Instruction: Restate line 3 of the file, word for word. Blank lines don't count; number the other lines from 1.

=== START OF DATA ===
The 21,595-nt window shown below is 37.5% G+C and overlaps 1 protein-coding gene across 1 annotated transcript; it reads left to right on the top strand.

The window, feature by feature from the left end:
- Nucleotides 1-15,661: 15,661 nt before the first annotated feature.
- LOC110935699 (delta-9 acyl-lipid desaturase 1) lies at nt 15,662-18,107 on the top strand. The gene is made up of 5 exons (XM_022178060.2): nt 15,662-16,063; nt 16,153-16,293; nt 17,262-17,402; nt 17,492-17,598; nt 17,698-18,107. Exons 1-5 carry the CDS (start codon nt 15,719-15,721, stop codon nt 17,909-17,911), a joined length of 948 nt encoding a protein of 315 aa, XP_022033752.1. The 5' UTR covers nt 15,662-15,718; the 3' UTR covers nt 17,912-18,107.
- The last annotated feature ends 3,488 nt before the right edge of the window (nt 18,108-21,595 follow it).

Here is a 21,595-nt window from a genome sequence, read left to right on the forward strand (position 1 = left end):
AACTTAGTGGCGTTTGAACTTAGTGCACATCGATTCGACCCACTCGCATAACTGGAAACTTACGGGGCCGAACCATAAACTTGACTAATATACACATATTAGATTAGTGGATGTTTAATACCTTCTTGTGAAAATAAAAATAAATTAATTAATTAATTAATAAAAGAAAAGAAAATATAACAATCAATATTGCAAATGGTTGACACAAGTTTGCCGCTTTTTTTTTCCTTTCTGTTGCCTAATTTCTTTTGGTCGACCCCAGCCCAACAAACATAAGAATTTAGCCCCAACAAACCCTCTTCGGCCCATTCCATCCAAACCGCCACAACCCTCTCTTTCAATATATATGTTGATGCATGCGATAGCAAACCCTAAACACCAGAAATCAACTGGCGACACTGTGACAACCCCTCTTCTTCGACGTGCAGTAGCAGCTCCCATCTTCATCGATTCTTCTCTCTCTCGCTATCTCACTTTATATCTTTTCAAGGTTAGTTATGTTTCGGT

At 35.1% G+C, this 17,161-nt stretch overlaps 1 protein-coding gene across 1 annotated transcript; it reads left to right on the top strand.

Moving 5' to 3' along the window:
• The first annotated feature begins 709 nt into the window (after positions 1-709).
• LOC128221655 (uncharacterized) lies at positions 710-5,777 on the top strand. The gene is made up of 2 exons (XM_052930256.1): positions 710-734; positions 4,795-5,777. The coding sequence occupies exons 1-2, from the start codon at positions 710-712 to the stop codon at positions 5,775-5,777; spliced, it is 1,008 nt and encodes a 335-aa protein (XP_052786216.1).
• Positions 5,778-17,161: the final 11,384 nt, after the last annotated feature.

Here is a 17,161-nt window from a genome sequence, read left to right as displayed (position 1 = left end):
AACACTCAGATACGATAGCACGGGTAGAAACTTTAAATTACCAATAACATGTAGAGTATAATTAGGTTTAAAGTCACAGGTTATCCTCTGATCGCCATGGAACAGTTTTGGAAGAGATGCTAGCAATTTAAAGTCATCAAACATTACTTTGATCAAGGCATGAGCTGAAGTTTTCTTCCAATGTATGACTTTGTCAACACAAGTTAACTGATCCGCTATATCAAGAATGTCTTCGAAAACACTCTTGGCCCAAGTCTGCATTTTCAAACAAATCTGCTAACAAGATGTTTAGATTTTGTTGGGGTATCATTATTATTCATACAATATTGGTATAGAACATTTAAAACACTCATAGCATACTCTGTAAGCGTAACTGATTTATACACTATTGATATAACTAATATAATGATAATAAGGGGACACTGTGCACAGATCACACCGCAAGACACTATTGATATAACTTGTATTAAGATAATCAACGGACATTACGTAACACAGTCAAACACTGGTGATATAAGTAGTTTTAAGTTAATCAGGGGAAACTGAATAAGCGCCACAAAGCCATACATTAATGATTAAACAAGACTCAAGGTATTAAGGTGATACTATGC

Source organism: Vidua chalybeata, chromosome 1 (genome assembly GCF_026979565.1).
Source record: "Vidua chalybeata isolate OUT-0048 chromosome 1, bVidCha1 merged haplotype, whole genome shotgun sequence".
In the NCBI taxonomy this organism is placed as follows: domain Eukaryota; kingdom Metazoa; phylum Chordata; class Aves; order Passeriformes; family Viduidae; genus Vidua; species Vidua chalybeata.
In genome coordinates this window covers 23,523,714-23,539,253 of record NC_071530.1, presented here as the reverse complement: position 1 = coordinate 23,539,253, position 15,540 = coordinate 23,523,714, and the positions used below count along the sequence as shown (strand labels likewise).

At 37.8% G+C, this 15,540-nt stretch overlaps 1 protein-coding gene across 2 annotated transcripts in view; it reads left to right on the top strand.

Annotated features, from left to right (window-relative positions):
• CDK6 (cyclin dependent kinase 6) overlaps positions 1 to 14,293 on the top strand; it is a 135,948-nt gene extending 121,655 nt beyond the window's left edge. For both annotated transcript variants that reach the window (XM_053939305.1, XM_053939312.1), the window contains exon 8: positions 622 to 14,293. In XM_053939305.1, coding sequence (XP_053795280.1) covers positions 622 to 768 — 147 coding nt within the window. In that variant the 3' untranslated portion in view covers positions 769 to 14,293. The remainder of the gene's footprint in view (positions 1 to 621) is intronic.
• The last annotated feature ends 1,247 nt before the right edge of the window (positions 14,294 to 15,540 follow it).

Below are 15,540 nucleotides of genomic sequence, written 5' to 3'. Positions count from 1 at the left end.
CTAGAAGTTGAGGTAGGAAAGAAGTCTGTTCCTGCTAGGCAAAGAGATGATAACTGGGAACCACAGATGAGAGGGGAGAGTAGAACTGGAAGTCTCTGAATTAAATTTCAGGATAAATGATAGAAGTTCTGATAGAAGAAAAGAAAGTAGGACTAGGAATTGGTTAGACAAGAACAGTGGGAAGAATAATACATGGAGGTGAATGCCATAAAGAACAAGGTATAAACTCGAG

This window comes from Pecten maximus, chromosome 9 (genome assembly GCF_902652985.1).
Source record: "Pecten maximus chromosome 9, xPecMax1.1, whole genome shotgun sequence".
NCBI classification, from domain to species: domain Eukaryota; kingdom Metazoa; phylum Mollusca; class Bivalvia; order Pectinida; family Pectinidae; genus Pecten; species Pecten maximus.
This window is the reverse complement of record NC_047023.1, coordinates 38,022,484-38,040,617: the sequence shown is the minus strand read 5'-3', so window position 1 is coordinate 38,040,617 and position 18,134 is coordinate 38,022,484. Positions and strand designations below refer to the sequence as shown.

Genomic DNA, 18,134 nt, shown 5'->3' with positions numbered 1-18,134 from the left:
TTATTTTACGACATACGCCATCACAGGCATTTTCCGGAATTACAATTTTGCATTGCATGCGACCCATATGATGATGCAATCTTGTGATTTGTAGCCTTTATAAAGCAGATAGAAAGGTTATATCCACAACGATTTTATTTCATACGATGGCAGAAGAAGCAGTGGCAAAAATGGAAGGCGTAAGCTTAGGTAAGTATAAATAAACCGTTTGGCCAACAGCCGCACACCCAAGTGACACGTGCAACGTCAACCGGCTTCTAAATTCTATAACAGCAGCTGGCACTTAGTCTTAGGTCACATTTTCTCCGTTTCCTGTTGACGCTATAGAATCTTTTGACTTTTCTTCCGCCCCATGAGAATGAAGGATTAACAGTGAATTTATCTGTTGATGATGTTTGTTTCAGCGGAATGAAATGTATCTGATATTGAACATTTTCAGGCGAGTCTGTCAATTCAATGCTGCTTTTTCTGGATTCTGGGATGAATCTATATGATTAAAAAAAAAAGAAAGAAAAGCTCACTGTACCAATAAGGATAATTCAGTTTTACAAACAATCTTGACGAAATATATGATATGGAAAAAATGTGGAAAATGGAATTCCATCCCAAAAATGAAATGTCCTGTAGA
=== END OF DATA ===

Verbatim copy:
- Nucleotides 1-15,661: 15,661 nt before the first annotated feature.